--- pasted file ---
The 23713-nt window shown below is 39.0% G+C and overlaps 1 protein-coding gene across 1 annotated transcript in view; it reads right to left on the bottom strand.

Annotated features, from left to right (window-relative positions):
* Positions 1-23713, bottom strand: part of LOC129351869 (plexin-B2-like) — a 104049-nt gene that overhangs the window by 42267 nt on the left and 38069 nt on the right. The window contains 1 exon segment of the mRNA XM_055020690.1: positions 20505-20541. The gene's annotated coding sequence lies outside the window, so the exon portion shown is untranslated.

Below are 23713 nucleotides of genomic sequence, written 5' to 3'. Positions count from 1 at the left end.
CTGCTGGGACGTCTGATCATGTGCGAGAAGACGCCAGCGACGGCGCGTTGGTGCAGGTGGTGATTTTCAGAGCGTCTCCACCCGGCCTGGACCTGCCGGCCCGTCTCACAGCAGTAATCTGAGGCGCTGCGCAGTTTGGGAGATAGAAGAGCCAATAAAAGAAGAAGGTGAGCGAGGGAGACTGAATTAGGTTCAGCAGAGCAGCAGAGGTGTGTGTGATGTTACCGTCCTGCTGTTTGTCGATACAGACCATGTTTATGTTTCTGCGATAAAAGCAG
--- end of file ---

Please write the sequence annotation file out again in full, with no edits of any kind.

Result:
The 23713-nt window shown below is 39.0% G+C and overlaps 1 protein-coding gene across 1 annotated transcript in view; it reads right to left on the bottom strand.

Annotated features, from left to right (window-relative positions):
* Positions 1-23713, bottom strand: part of LOC129351869 (plexin-B2-like) — a 104049-nt gene that overhangs the window by 42267 nt on the left and 38069 nt on the right. The window contains 1 exon segment of the mRNA XM_055020690.1: positions 20505-20541. The gene's annotated coding sequence lies outside the window, so the exon portion shown is untranslated.

Below are 23713 nucleotides of genomic sequence, written 5' to 3'. Positions count from 1 at the left end.
CTGCTGGGACGTCTGATCATGTGCGAGAAGACGCCAGCGACGGCGCGTTGGTGCAGGTGGTGATTTTCAGAGCGTCTCCACCCGGCCTGGACCTGCCGGCCCGTCTCACAGCAGTAATCTGAGGCGCTGCGCAGTTTGGGAGATAGAAGAGCCAATAAAAGAAGAAGGTGAGCGAGGGAGACTGAATTAGGTTCAGCAGAGCAGCAGAGGTGTGTGTGATGTTACCGTCCTGCTGTTTGTCGATACAGACCATGTTTATGTTTCTGCGATAAAAGCAG